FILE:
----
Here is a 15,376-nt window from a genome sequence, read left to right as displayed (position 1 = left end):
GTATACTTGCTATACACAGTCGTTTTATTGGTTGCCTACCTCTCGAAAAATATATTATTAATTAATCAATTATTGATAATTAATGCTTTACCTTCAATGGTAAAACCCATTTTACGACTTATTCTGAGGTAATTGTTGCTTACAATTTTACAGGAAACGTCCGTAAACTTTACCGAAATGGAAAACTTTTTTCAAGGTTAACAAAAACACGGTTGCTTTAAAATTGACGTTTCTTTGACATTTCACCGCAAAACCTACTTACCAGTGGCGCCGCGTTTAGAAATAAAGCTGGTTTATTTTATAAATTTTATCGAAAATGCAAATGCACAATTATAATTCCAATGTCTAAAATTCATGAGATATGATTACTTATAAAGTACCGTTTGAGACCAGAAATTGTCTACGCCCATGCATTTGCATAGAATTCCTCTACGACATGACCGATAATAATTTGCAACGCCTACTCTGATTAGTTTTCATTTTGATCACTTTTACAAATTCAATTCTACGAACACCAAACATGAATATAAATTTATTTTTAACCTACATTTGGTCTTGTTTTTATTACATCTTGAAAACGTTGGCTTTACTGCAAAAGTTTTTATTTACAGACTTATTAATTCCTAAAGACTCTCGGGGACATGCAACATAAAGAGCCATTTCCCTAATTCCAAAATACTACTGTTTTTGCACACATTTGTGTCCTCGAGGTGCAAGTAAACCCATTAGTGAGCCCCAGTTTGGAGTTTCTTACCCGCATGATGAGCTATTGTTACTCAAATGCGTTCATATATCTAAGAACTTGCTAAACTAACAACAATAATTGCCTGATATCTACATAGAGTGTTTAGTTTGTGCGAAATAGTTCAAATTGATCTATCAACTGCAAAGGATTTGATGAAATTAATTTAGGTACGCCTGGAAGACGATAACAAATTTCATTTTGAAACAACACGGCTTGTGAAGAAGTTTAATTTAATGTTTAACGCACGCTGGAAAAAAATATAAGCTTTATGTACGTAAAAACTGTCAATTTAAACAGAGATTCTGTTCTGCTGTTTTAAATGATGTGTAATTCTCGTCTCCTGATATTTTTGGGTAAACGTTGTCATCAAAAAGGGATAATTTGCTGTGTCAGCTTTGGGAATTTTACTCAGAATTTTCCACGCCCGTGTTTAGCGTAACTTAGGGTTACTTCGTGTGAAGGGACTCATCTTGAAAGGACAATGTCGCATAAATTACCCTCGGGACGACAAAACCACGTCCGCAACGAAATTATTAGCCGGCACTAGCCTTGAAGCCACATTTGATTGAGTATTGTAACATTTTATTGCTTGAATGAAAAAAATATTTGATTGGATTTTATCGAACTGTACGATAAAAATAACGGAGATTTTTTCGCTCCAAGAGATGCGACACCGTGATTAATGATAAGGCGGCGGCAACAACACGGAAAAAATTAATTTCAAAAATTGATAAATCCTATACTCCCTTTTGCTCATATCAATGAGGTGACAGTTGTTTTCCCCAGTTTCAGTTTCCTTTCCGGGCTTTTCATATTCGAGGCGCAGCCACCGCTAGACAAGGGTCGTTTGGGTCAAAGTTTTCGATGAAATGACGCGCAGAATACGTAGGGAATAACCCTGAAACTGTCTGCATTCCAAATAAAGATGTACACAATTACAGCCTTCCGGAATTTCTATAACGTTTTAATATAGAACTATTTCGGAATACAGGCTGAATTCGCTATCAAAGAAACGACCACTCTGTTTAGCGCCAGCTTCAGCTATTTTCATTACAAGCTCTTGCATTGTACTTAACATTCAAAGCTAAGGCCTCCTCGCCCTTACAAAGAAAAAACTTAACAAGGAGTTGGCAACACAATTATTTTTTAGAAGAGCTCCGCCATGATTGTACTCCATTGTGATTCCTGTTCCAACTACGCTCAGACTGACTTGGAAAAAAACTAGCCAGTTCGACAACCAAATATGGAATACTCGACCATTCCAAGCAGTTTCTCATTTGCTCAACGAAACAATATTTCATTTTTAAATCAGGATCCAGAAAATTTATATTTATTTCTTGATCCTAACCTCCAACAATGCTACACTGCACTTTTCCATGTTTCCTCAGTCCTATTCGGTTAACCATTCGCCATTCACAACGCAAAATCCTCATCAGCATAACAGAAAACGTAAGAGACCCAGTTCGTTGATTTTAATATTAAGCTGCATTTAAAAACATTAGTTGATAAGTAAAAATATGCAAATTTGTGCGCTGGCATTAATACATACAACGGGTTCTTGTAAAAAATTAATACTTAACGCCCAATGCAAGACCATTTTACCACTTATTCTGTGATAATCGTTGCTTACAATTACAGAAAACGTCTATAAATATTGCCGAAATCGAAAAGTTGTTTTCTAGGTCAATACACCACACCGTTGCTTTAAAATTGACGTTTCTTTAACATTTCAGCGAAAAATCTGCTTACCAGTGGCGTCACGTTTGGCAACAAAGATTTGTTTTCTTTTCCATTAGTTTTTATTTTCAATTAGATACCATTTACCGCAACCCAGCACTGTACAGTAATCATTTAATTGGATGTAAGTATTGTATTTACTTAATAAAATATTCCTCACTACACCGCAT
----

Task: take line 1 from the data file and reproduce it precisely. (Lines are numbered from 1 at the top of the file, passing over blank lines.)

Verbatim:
Here is a 15,376-nt window from a genome sequence, read left to right as displayed (position 1 = left end):